BEIJING, Aug. 14 (Xinhua) -- China's prestigious Lu Xun Literature Prize has come under fire after its most recent award winner for poetry was denounced as a "shame on poetry."
Zhou Xiaotian, a poet and professor of the literature and journalism college of Sichuan University, won the prize on Monday for his poem collection "Jiang Jin Cha" or invitation to tea.
Not long after the announcement, Zhou's verses were posted online by Internet users with the charge of being "nothing more than doggerels unworthy of the prize."
Many have criticized the winner for the colloquial style of his poems based on the late singer-actor Leslie Cheung from Hong Kong and another on Nobel prize winner in physics Yang Zhenning.
"The 28-year-old wife and the 82-year-old husband, one for talent and the other for lust," according to a line of his poem on the physist's high-profile marriage at the age of 82 in 2004.
"I've never heard of this poet, but I'm suspicious of the quality of his works submitted to the committee after reading those provided by online users," said Fang Fang, a writer based in Wuhan, Hubei Province.
"Are those judges really adept? Did they make judgement on the work's quality or on the candidates' connections?" Fang added, casting doubt upon the professional ethics of the judging panel.
Zhou, however, has refuted the criticisms on his work.
"Doggerels are not necessarily ill-written poems. You can hardly expect people to read serious poems nowadays," Zhou said in an interview with Xinhua.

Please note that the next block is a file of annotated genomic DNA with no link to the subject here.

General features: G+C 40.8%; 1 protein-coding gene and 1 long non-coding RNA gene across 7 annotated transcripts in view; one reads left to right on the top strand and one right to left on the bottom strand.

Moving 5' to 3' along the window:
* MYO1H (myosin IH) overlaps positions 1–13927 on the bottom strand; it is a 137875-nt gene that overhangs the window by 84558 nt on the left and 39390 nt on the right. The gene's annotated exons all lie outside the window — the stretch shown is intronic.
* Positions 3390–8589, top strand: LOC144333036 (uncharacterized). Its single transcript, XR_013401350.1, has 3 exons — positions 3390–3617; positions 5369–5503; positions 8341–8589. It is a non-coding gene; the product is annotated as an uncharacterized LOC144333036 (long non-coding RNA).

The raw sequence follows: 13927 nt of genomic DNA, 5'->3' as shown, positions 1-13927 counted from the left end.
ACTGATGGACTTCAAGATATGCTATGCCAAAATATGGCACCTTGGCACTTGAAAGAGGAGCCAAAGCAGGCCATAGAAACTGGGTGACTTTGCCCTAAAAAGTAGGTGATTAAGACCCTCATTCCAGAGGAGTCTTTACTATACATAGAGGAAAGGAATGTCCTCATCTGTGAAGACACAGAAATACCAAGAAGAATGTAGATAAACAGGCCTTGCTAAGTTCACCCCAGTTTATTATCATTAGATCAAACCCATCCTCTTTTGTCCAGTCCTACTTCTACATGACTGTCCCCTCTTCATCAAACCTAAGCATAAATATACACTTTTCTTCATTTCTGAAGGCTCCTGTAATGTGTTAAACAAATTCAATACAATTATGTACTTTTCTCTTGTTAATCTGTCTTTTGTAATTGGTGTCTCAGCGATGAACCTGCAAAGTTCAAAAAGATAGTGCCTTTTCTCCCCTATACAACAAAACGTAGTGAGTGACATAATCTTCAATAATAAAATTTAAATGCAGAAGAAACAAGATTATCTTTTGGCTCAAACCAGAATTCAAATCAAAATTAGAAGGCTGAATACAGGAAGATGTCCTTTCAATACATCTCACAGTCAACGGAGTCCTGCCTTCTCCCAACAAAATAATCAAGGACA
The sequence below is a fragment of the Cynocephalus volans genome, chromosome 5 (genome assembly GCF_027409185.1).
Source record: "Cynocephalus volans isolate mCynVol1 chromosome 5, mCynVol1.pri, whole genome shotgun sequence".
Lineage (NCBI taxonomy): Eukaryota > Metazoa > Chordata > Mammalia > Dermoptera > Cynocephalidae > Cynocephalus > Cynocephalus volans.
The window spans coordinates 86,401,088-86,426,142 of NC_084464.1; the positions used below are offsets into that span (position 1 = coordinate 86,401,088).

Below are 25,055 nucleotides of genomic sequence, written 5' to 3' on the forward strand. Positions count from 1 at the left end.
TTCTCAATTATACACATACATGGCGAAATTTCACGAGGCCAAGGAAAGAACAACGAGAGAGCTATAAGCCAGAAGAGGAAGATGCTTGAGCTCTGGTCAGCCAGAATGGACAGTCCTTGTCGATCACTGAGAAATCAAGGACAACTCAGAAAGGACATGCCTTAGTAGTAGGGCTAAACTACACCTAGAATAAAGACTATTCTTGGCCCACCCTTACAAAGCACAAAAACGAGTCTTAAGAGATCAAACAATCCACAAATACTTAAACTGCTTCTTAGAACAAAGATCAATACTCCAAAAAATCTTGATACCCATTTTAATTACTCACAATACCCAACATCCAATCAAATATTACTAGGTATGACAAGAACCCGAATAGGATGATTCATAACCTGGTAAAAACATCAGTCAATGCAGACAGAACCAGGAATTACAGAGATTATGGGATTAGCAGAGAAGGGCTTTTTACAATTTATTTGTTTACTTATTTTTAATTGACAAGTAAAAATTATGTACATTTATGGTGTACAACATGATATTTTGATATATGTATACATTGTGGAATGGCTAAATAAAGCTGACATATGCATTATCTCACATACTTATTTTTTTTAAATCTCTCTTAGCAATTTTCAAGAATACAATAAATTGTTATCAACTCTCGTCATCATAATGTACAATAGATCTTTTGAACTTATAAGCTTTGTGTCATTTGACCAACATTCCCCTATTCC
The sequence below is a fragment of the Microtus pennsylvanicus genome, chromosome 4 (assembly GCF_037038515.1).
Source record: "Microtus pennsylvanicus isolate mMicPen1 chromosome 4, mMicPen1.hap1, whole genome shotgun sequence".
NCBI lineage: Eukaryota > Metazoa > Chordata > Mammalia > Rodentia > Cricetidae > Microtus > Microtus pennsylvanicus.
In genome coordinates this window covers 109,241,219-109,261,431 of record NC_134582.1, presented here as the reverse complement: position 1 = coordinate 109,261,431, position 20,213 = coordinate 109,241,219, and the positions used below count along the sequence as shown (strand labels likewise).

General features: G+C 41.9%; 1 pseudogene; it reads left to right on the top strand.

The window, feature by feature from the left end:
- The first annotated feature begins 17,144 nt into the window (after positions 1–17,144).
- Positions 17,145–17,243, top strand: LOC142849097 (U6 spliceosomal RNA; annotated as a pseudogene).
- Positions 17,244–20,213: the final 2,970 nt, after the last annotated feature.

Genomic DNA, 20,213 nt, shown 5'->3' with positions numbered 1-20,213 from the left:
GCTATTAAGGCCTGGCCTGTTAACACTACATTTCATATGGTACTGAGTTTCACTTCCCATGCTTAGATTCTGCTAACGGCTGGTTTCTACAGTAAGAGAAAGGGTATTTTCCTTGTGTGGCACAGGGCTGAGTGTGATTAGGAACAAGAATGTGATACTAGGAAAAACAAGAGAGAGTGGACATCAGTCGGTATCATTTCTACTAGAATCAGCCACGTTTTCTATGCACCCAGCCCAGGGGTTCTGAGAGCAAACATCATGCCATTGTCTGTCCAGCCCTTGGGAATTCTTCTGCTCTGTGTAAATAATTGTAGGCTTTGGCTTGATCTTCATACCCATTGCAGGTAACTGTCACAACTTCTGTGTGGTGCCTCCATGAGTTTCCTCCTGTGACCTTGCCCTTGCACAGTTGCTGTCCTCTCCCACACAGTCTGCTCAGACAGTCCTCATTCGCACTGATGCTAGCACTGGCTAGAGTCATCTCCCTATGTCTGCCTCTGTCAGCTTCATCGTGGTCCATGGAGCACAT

He defended the fairness of the selection process, saying the whole procedure of voting was transparent based on a real-name system.
Zhou's argument was backed by professionals. Fan Xing, professor with Wuhan University, said it is almost impossible for a poet to ensure every single verse is well-written.
"It's only some of Zhou's poems that have aroused controversy," Fan added, while admitting some lines are unrefined.
The prize named after Lu Xun, one of China's best-known modern authors and essayists, was first awarded in 1986.
Writers of outstanding short- to middle-length novels, poems, prose, essays, reportage, literary reviews and theoretical works will receive the award, which is bestowed every three years.
It is not the first time the literature prize has been put in the spotlight.
In 2010, Che Yangao, secretary of the discipline inspection committee in Wuhan, capital of central China's Hubei Province, was awarded the prize for his collection of poems "Yearning for Warmth," which was criticised for being overly simplistic.
Many of the current elite literature awards have not been well received by the public, not just the Lu Xun Literature Prize, Ding Xiaoyuan, vice president of the Chinese Reportage Association, said.
"Professional judges should listen to public feedback, rather than sealing up literature in an ivory tower," he warned.